DEFENDANT'S EXHIBIT 4
June 8, 1950 note paid 12,000.00 costs sfrcs 1330.75 311.29 June 27, 1950 received 2,062.40 July 25, 1950 received net 6,616.14 October 21, 1950 received from Chicago 105.00 Jan. 25, 1952 received from Chicago 281.25 June 29, 1953 received from Chicago 315.00 Jan. 28, 1954 received from Chicago 105.00 November 5, 1954 received from Chicago 138.75 balance [sic] 2,987.75 _________ _________ 12,311.29 12,311.29
Computation will disclose that the balance shown in this exhibit, $2,987.75, was also in error. Since appellee did not challenge either the amount of the indebtedness shown in this exhibit or the number and amount of the payments claimed to have been received, we must assume that these figures are correct and that $2,687.74 is the balance due. This is the amount for which appellant now claims judgment.
Rule 16 of the Federal Rules of Civil Procedure, 28 U.S.C.A., provides that the court may direct the parties to attend a conference to consider, inter alia, "(1) The simplification of the issues; (2) The necessity or desirability of amendments to the pleadings; * * * [or] (6) Such other matters as may aid in the disposition of the action." Rule 16 further provides that the action taken at the pre-trial conference shall be recited in a court order, "and such order when entered controls the subsequent course of the action, unless modified at trial to prevent manifest injustice." We need not decide whether the amount claimed as money damages is an "issue" or "other matter" within the meaning of Rule 16 so that a pre-trial order reciting an erroneously computed claim "governs the subsequent course of the action." Nor is it necessary to determine whether the amendment which appellant requested was necessary "to prevent manifest injustice." For we think that this case is governed by the rules applicable to retrospective amendment of the pleadings and of the prayer for relief in order that they may conform to the evidence adduced at trial.
Amendment of issues is required by Rule 15(b), Fed.R.Civ.P.: "When issues not raised by the pleadings are tried by express or implied consent of the parties they shall be treated in all respects as if they had been raised in the pleadings." (Emphasis supplied.) And amendment of the prayer for relief to conform to the evidence is required by Rule 54(c): "except as to a party against whom a judgment is entered by default, every final judgment shall grant the relief to which the party in whose favor it is rendered is entitled, even if the party had not demanded such relief in his pleadings." (Emphasis supplied.) The purpose of these rules is to avoid the tyranny of formalism. This is in harmony with the spirit of the pre-trial practice under Rule 16, which seeks to define the claims and defenses of the parties for the purpose of eliminating unnecessary proof and issues, lessening the opportunities for surprise and thereby expediting the trial.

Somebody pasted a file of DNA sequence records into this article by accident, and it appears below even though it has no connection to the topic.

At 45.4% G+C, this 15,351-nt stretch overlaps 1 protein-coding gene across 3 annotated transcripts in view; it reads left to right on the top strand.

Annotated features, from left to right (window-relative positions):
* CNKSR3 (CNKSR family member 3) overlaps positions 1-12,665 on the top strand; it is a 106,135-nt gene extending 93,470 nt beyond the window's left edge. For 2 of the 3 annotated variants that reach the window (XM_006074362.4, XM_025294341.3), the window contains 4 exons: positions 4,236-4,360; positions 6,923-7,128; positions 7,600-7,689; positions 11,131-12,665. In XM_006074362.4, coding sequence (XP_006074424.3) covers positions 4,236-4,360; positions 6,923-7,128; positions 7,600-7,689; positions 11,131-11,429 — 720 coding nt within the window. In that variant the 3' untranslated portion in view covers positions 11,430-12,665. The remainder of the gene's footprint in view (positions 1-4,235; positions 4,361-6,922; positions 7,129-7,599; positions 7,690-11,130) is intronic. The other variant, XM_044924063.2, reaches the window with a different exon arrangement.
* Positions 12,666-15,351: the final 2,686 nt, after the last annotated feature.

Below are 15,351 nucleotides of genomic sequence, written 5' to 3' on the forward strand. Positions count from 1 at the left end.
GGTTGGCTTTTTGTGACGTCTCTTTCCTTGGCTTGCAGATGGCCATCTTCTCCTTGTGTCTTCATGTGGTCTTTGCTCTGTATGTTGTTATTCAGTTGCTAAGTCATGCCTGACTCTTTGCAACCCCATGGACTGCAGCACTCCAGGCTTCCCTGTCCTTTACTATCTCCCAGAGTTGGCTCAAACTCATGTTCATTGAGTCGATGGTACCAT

See generally 3 Moore, Federal Practice ¶ 16.02.
As applied to the instant case, we find no conflict in the rules upon the propriety of allowing the amendment which appellant requested. Appellee's sole defense asserted at pre-trial and trial was the alleged existence of a valid release. He did not object to appellant's exhibit on the ground of surprise, even though it disclosed that the balance due on the notes was greater than the amount stated in the pre-trial order. He has never said that disclosure of the exhibit impeded the trial. Nor has he ever claimed that he was prejudiced by surprise or that he was otherwise deprived of the opportunity to challenge the greater amount. In these circumstances, we think the trial court erred in refusing judgment on the counterclaim in the amount shown by the evidence to be the balance due upon the notes, namely, $2,687.75. Accordingly, we reverse and remand this phase of the case with directions to enter judgment in that amount.
(3) Interest on the counterclaim: The District of Columbia Code provides that in "an action to recover damages for breach of contract" interest runs from the date of judgment unless judge or jury include it as an element of damages. D.C. Code § 28-2708 (1951). But where the action is to recover a "liquidated debt," on which "interest is payable * * * by law or usage" any judgment "shall include interest * * * from the time [the debt] was due * * * until paid." D.C. Code § 28-2707 (1951). (Emphasis supplied.) It is clear that appellant's action as an accommodation endorser was for a liquidated amount, and that interest is payable by law or usage. Consequently interest should have been awarded from the date the obligation became due. We remand this aspect of the case to the District Court with directions to determine when the obligation fell due, and to award Rosden interest on the counterclaim from that time.
Since Leuthold's claim was apparently also for a liquidated debt, he too would have been entitled to interest from the date the debt fell due. Since he has not appealed, we are unable to rectify whatever error there may have been. He is free, of course, to petition the District Court to reopen the judgment under applicable portions of the Federal Rules of Civil Procedure. See, e.g., Rule 60(b)(6).
Reversed and remanded.